Showtime: what the future holds for Scotland's travelling showpeople
Philip Paris flicks through old photos on his phone.
“This is 1993. That’s me driving onto the fairground at Hamilton. And that was the big showman’s caravan that we had. That was the children’s bedroom, there,” he says, pointing to a window at the back of the 12ft-wide vehicle. “This was our bedroom at the end, and this was the bathroom. I sold that about 18 years ago.”
Paris is almost completely lost in his memories as he continues to scroll through dozens of pictures and reminisce about the former home he shared for so many years with his wife, Hayley, and their three children as they travelled up and down the country.
Born into a family of travelling showmen, Paris has spent most of his life on the road, driving from site to site across Scotland, supplying the kind of candyfloss memories that every child growing up in a small Scottish town will cherish forever.
But things are a lot different now.
The fairground business, like any industry with roots dating back to medieval times, has had to adapt to the changing market of the 21st century, and the days of generations of families travelling around the country together are all but gone for a lot of showpeople.
My generation is probably the last generation where when you attended the fairs, your home went with you
Now, most have some form of permanent residence in static caravans or prefab buildings – situated within what the community calls “yards” – to give families a base, and they travel to fairs in smaller caravans, staying overnight only when necessary or when the commute is too far.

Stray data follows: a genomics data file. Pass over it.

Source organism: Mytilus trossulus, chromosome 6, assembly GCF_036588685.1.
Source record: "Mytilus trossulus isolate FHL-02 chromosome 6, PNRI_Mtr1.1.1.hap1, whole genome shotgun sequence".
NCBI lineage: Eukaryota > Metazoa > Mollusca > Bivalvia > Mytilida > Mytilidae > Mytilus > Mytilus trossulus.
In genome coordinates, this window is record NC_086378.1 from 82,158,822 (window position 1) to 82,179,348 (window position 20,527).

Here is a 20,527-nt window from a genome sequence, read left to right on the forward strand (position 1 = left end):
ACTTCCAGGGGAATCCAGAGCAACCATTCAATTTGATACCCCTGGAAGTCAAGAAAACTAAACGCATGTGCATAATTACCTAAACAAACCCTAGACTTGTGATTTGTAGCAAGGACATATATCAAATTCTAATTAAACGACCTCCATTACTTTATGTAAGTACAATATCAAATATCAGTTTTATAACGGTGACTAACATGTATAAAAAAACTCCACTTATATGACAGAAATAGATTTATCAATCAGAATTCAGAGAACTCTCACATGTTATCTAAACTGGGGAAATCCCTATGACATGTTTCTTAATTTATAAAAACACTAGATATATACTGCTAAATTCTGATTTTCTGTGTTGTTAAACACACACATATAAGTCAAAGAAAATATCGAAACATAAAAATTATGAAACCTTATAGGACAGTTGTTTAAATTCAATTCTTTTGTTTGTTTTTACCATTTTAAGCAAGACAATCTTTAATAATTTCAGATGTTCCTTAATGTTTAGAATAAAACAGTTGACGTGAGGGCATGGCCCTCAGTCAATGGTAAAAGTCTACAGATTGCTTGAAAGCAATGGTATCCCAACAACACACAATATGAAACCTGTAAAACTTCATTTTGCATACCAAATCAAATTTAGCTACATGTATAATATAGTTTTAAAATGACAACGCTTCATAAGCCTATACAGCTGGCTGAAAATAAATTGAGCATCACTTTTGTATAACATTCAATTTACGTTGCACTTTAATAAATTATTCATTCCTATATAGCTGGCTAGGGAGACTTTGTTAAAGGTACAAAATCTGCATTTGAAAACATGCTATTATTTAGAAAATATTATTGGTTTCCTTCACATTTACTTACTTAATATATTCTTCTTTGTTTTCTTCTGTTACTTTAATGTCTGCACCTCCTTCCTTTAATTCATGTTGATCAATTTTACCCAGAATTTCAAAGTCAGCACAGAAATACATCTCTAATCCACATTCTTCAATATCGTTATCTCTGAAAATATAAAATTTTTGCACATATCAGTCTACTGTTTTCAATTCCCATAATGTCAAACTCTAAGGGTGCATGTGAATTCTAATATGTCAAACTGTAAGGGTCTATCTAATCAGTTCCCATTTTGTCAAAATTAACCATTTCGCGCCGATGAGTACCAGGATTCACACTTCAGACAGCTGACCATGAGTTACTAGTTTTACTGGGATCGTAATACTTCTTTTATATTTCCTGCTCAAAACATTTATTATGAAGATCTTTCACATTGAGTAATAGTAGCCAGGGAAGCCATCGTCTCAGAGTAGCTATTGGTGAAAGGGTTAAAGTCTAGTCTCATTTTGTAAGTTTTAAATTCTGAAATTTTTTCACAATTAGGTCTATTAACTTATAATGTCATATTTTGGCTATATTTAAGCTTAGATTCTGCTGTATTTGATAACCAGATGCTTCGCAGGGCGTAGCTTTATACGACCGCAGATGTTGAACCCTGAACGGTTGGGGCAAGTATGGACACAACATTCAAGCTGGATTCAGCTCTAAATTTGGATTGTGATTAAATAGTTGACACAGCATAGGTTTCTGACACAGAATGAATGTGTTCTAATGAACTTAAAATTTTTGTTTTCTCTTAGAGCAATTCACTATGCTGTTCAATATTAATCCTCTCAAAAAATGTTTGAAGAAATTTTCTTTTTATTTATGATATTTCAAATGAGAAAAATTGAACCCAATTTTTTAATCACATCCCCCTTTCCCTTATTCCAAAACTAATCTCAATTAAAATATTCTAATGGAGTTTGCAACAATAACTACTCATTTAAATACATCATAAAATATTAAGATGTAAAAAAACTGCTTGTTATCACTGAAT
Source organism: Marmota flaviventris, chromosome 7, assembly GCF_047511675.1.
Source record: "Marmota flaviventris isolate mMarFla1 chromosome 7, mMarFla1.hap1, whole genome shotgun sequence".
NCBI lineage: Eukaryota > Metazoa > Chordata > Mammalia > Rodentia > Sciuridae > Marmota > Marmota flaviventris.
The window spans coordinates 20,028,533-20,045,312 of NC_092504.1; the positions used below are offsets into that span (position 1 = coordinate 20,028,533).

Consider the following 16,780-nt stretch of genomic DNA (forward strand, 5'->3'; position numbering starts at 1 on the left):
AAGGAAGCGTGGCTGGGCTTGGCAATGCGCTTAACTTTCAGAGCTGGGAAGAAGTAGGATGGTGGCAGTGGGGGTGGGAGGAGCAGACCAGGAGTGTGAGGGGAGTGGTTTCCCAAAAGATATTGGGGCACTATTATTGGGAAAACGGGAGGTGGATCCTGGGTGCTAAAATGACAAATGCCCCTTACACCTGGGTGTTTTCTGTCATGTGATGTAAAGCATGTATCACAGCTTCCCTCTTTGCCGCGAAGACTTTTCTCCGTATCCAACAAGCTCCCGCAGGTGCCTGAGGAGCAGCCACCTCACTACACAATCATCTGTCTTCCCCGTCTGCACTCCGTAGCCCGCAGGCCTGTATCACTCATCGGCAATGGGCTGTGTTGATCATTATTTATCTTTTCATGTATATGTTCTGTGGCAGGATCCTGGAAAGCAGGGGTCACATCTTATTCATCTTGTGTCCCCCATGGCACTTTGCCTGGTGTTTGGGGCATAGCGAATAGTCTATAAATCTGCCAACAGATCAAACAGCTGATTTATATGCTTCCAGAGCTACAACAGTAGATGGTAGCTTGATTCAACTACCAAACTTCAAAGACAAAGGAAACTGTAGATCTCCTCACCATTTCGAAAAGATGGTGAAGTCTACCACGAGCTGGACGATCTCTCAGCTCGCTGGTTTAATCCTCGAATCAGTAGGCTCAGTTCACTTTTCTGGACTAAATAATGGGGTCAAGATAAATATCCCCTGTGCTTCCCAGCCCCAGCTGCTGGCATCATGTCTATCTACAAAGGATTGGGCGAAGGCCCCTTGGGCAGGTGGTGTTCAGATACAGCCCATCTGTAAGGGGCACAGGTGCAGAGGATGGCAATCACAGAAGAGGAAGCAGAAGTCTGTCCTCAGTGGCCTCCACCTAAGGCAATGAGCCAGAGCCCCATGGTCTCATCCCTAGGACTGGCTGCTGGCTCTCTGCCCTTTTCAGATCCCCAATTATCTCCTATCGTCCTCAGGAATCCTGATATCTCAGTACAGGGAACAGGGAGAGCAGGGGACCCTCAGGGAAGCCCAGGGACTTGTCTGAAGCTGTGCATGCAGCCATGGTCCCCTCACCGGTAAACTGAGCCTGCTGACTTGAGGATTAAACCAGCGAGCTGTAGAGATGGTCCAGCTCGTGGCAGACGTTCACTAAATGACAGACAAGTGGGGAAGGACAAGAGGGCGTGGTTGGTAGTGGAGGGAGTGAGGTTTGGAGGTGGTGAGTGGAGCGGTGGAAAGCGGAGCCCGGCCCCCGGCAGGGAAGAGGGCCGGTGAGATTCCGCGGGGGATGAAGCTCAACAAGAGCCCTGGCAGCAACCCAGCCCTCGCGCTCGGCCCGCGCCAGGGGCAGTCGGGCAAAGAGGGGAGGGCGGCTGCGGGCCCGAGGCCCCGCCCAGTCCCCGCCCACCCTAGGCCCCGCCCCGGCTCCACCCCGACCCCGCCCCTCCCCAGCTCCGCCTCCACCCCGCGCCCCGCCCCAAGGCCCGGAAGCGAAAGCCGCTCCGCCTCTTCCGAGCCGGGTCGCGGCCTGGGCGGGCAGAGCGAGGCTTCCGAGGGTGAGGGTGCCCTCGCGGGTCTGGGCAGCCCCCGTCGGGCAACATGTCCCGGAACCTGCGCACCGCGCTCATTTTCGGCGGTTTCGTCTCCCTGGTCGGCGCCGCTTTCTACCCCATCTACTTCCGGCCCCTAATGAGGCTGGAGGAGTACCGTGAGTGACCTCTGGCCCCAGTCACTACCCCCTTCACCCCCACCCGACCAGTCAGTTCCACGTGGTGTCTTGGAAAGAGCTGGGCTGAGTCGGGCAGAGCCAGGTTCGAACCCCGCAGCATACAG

Paris, who has recently been elected as the president of the Showmen’s Guild of Great Britain – the first Scottish president since the 1950s – says he is probably from the last generation of showmen who travelled around in large caravans for weeks or months at a time with their families and admits the fairground community has “suffered” in recent years.
“It’s not the same as it used to be. There’s not the same community spirit,” says Paris. “When you’re on the fairs, if it’s close enough to Glasgow, most people will not stay the night, whereas we used to all be there together. The young lads would be out having a game of football at the end of the day.”
And although he acknowledges that times change, there is a tinge of sadness about the loss of what went before.
“I’ll be honest, I do miss the big caravan,” he admits. “We had it built when we were engaged. It was built at Haddington and it wasn’t finished when we got it as we didn’t have enough money to finish it, so the inside of it, for the most part, I did myself.
“My generation is probably the last generation where when you attended the fairs, your home went with you. If you were at Hamilton for two weeks, you went to school in Hamilton.”
But he adds: “With the best will in the world, you were never going to get a great education like that. I’ve had a reasonable education which stands me in good stead. I haven’t got any qualifications at all, but I realised the value of it, and I’ve encouraged it. One of my daughters has been to university and has a degree and has a good job now.
“Nowadays, it’s about the necessity for children to get a better education. My children travelled with us up until they went to secondary education. It was evident when they went to secondary, in order to get to where they wanted to be, it was never going to work travelling back and forwards.”
But it’s not just the changing approach to education and putting down more stable roots that has contributed to the decline amongst the community and dwindling number of showpeople in Scotland.